While it must be granted that some moved too quickly to apply the “h” word to Bell, it was entirely appropriate for them to be concerned. I understand why Rob Bell might not enjoy their scrutiny but he should not have been surprised. Nor should he disdain their concern. Bell is wrong when he implies that it was un-Christian to question his views on this subject. The Scriptures command Christ’s followers to guard their doctrine as well as their way of life (1 Tim. 4:16). In the Christian life doctrine is as important as character. In fact, according to Scripture the two are related. Slovenly doctrine leads to poor character And yes, the Bible really does make that connection (1 Tim. 1:10).What is more, those who oppose sound doctrine are to be “refuted” (Titus 1:9).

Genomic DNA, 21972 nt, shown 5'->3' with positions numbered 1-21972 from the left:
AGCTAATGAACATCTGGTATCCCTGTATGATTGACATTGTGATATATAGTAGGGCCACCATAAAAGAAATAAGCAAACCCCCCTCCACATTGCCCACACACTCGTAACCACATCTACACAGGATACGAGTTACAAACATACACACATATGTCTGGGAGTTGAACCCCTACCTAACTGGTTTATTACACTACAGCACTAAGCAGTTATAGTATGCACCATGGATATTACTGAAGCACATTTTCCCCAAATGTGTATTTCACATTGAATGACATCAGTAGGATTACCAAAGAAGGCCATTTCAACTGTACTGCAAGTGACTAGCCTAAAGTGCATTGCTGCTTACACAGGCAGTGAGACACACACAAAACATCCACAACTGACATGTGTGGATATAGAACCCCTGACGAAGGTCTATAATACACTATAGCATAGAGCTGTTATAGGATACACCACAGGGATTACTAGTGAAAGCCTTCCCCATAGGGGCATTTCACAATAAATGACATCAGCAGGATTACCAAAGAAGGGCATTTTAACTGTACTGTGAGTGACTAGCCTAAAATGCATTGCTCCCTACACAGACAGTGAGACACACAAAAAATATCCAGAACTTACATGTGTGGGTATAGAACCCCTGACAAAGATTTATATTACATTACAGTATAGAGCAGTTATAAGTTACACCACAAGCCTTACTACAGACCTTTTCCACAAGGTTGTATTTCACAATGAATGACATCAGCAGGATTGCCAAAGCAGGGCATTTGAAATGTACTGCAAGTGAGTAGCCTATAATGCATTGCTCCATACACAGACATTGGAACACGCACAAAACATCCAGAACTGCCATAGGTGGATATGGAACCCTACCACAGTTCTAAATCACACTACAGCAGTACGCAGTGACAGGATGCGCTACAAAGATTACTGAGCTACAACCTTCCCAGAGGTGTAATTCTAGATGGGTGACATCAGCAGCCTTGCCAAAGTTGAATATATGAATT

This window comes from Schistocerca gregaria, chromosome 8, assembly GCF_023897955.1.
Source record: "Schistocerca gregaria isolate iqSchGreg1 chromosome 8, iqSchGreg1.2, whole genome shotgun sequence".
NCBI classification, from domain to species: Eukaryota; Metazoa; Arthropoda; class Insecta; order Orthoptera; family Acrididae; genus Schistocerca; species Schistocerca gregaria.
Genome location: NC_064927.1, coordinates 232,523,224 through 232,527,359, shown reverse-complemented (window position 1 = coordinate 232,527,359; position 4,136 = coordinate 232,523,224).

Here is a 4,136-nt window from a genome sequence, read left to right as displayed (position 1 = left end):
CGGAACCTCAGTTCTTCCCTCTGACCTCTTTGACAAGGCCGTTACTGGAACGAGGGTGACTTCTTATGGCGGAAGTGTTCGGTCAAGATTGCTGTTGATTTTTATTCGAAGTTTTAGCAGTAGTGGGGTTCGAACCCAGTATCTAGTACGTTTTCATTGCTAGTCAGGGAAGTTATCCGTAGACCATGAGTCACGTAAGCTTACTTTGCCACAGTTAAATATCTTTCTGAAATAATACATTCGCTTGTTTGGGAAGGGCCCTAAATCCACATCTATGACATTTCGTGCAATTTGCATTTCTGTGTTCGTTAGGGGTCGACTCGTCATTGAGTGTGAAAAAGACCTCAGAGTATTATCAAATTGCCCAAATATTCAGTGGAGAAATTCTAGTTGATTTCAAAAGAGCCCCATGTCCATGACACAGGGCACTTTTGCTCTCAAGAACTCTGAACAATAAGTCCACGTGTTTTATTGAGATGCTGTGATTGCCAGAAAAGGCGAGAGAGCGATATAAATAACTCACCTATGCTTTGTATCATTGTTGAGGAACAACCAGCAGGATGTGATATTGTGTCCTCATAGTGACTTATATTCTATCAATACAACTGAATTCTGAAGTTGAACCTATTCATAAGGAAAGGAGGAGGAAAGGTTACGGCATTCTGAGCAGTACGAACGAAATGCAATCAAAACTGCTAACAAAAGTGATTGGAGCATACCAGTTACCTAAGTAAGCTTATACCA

I know. It sounds “old school.” It seems “ungenerous.” But what can I say. It’s what the Bible says. Unpleasant as it sounds, doctrine does matter. And no, we really don’t have better things to do.